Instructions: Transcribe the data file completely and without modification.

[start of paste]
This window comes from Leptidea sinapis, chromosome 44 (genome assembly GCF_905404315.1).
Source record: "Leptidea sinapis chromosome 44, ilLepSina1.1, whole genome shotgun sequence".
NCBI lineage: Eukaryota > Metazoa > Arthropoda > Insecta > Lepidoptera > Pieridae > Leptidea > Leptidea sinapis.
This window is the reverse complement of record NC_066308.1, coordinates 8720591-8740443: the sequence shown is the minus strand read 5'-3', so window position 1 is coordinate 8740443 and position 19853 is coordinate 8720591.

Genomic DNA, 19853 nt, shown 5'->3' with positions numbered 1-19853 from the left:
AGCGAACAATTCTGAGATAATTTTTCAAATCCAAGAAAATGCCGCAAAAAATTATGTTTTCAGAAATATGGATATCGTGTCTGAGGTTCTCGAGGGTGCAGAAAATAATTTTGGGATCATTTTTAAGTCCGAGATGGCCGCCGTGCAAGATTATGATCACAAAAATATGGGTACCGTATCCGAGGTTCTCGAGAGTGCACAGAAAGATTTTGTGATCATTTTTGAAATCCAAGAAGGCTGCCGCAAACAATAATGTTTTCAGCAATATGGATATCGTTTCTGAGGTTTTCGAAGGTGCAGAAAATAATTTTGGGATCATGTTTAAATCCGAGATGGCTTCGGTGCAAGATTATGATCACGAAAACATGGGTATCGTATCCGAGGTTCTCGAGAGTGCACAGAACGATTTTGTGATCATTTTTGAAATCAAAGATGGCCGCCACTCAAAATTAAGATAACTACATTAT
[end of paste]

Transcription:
This window comes from Leptidea sinapis, chromosome 44 (genome assembly GCF_905404315.1).
Source record: "Leptidea sinapis chromosome 44, ilLepSina1.1, whole genome shotgun sequence".
NCBI lineage: Eukaryota > Metazoa > Arthropoda > Insecta > Lepidoptera > Pieridae > Leptidea > Leptidea sinapis.
This window is the reverse complement of record NC_066308.1, coordinates 8720591-8740443: the sequence shown is the minus strand read 5'-3', so window position 1 is coordinate 8740443 and position 19853 is coordinate 8720591.

Genomic DNA, 19853 nt, shown 5'->3' with positions numbered 1-19853 from the left:
AGCGAACAATTCTGAGATAATTTTTCAAATCCAAGAAAATGCCGCAAAAAATTATGTTTTCAGAAATATGGATATCGTGTCTGAGGTTCTCGAGGGTGCAGAAAATAATTTTGGGATCATTTTTAAGTCCGAGATGGCCGCCGTGCAAGATTATGATCACAAAAATATGGGTACCGTATCCGAGGTTCTCGAGAGTGCACAGAAAGATTTTGTGATCATTTTTGAAATCCAAGAAGGCTGCCGCAAACAATAATGTTTTCAGCAATATGGATATCGTTTCTGAGGTTTTCGAAGGTGCAGAAAATAATTTTGGGATCATGTTTAAATCCGAGATGGCTTCGGTGCAAGATTATGATCACGAAAACATGGGTATCGTATCCGAGGTTCTCGAGAGTGCACAGAACGATTTTGTGATCATTTTTGAAATCAAAGATGGCCGCCACTCAAAATTAAGATAACTACATTAT